Forfeiture of certain personal (or moveable) property

Criminal Finances Bill – in a Public Bill Committee at 2:00 pm on 17th November 2016.

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Photo of Richard Arkless Richard Arkless Scottish National Party, Dumfries and Galloway 2:00 pm, 17th November 2016

I beg to move amendment 58, in clause 12, page 40, line 1, and end insert—

“(g) betting slips;

(h) casino chips.”

This amendment includes betting materials that can be used to store the proceeds of criminal activity.

With this it will be convenient to discuss Government new clause 10.

Photo of Richard Arkless Richard Arkless Scottish National Party, Dumfries and Galloway

Amendment 58 would extend the definition of “listed asset” in proposed new section 303B of the Proceeds of Crime Act 2002 to include betting slips and casino chips. The Minister helpfully acknowledged on Second Reading that he would consider tabling an amendment to deal with those two means of retaining value, and I understand that new clause 10 has been tabled in that regard.

Although I fully commend the spirit of new clause 10, it will achieve that change not by adding to the definition of listed asset but by expanding the definition of cash to include gaming vouchers and fixed-value casino tokens. On the latter, we are in agreement: in effect, the new clause does what it says on the tin. It will extend the meaning of cash and therefore make fixed-value casino tokens catchable. Our concern is that “gaming voucher” is specifically defined in new clause 10 as

“a voucher in physical form issued by a gaming machine”.

We do not believe that that covers betting slips. Therefore, although we welcome the tone and construct of new clause 10, we feel that there is one means of retaining value that it does not cover, and that is covered in amendment 58.

Photo of Ben Wallace Ben Wallace Minister of State (Home Office) (Security)

I am grateful to the hon. Member for Dumfries and Galloway for his amendment, which was set out in the Scottish National party’s manifesto for this year’s Scottish Parliament elections. The Government take this issue seriously, as do the Scottish National party and the Scottish Government.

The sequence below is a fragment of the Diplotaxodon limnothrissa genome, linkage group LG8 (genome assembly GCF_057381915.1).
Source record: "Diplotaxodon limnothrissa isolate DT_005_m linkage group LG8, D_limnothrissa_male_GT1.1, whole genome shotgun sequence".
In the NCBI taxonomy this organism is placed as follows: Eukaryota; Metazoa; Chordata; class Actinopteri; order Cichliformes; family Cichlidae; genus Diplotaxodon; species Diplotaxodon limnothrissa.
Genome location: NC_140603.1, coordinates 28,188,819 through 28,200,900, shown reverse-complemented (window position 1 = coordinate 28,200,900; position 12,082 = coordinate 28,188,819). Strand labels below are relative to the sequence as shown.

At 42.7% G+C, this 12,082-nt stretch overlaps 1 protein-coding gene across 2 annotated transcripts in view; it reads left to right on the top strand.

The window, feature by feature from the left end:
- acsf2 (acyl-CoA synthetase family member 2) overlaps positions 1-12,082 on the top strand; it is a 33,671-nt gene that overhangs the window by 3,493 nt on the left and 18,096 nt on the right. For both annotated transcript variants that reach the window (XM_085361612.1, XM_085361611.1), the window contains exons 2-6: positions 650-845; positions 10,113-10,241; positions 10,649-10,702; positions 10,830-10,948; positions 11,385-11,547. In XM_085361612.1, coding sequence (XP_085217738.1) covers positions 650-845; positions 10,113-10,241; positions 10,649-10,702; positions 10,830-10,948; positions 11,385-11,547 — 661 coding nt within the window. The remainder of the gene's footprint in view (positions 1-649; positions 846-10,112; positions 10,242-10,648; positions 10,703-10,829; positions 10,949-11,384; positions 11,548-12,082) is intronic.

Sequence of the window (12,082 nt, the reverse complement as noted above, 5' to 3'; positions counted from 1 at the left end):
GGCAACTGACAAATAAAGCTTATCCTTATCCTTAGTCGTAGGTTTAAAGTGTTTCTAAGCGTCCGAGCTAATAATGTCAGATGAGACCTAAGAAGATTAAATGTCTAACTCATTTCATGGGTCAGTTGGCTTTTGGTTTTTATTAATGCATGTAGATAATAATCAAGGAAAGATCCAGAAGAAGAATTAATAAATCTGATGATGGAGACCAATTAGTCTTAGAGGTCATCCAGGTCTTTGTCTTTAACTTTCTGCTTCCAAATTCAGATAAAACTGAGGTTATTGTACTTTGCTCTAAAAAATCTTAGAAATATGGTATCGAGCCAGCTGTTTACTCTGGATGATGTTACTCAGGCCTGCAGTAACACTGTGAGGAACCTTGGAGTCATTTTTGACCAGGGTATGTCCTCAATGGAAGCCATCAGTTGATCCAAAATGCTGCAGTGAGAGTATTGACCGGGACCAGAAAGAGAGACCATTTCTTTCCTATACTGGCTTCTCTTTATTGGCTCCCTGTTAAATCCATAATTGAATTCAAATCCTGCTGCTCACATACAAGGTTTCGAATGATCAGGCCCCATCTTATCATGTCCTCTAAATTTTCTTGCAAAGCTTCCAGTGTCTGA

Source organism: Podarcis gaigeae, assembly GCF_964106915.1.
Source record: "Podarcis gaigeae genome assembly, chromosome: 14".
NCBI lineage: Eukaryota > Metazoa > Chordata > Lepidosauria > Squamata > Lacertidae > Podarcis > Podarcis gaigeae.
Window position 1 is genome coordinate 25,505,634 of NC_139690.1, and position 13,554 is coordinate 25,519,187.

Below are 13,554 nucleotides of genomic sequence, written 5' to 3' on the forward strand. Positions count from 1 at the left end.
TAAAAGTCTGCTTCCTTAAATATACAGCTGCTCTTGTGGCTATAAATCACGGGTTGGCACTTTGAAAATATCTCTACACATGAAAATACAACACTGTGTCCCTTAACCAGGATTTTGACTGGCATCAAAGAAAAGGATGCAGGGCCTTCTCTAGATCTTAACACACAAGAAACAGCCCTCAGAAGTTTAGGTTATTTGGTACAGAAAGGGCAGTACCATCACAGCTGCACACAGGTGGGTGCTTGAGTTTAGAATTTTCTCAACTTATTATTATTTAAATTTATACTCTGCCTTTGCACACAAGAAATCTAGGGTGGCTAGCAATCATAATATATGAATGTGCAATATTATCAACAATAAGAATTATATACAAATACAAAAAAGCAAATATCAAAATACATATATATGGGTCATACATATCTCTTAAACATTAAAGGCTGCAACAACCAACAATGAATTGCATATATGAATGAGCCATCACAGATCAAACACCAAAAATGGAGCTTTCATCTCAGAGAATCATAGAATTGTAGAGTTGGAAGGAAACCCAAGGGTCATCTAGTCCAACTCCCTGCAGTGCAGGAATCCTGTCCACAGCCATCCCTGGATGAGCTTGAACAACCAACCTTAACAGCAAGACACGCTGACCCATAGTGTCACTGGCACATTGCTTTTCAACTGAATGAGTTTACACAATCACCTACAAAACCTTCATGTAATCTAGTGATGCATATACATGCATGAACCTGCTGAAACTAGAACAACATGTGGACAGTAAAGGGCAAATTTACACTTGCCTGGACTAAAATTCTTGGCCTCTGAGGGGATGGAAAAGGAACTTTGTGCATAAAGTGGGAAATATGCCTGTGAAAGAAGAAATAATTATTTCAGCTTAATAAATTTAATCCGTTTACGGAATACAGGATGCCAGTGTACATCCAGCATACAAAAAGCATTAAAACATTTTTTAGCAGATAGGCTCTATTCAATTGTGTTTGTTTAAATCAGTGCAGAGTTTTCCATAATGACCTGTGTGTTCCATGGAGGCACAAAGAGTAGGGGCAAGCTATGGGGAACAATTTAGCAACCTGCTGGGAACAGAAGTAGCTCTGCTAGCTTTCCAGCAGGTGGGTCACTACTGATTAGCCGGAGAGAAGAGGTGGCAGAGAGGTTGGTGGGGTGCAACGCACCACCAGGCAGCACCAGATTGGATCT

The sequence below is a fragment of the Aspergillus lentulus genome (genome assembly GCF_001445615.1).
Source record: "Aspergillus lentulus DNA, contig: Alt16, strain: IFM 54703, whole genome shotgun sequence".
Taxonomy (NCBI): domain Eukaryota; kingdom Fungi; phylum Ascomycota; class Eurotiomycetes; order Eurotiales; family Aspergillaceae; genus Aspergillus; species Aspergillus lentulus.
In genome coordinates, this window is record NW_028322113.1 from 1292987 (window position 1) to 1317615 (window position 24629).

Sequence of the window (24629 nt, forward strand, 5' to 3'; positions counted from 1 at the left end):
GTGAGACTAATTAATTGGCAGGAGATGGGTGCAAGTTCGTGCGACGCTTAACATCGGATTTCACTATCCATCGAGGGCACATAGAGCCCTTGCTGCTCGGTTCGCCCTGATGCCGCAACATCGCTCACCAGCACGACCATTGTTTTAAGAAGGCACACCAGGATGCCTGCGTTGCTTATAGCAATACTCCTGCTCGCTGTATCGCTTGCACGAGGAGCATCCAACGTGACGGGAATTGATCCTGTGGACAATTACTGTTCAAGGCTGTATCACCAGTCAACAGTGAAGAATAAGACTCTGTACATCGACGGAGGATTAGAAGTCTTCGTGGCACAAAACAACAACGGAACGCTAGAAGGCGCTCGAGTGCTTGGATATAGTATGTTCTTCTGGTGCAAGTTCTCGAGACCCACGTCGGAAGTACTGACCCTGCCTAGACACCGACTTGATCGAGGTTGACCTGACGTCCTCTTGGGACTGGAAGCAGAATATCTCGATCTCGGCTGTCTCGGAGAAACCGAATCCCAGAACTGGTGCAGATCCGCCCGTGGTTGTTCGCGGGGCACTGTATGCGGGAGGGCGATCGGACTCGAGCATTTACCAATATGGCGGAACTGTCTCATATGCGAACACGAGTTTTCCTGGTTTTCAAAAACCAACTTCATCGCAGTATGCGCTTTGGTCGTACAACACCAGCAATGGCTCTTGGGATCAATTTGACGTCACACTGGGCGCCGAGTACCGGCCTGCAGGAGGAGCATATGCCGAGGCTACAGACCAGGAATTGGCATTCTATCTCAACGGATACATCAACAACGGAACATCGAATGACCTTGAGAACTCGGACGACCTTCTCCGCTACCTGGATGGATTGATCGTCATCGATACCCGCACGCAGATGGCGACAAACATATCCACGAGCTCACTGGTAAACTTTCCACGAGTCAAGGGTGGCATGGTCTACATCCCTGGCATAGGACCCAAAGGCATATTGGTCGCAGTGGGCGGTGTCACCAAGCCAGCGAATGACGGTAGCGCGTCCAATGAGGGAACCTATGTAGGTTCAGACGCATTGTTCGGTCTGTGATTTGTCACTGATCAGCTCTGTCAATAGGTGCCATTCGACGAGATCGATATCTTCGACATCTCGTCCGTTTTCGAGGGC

As we have heard, to avoid detection, criminals use a range of means to transfer value among themselves. Law enforcement agencies and prosecutors—particularly those operating in Scotland—have made us aware of criminals’ use of gaming vouchers and casino chips to do that. There has been media coverage of drug dealers using fixed odds betting terminals to convert cash obtained from street drug dealing into vouchers issued by those machines. Those vouchers can either be converted into cash at the bookmaker, thus laundering the funds, or transferred to another person to pay the drug dealer’s debts.

The Proceeds of Crime Act contains provisions that enable law enforcement agencies to seize cash, but those provisions do not extend to the type of criminal tactic that I have just described, so clauses 12 and 13 seek to allow those agencies to freeze, seize and seek forfeiture of illicit funds held in bank accounts and other forms of criminal property used to transfer value. It has always been the Government’s intention to include gambling vouchers and casino chips in those provisions, as I made clear on Second Reading. When the Bill was introduced, we were still looking at the best way of achieving that in legislation, but I tabled new clause 10 on Monday—I apologise for doing so at the beginning of the Committee stage and not giving hon. Members more time to look at it—which will add gambling vouchers and casino chips to the definition of cash in the Proceeds of Crime Act and allow law enforcement agencies to seize those items on the same basis as they can seize cash, where their individual or aggregate value is more than £1,000.

Officers will have to demonstrate to a court that they have reasonable grounds for suspecting that vouchers or casino chips are either proceeds of crime or intended for use in unlawful conduct. That is an important safeguard that we apply to all forms of seizure. Law enforcement agencies will need to show why they seek the detention of the property, and will be able to seek administrative forfeiture of vouchers or tokens, or the agreement of a court. In all cases, an individual who believes that such vouchers or tokens are theirs legitimately will be able to challenge their detention or forfeiture.

I turn to the hon. Gentleman’s point and why we have used the term “gaming vouchers” rather than “betting slips”. In discussions with law enforcement agencies, we have identified that there is a major concern about the laundering of proceeds of crime through machines that provide a guaranteed return if they are played in a certain way. Those machines produce pay-out vouchers with a value that can then be cashed in. Betting slips, such as those used for horse racing, are used for betting with no guaranteed return and, therefore, are much more risky for use in money laundering.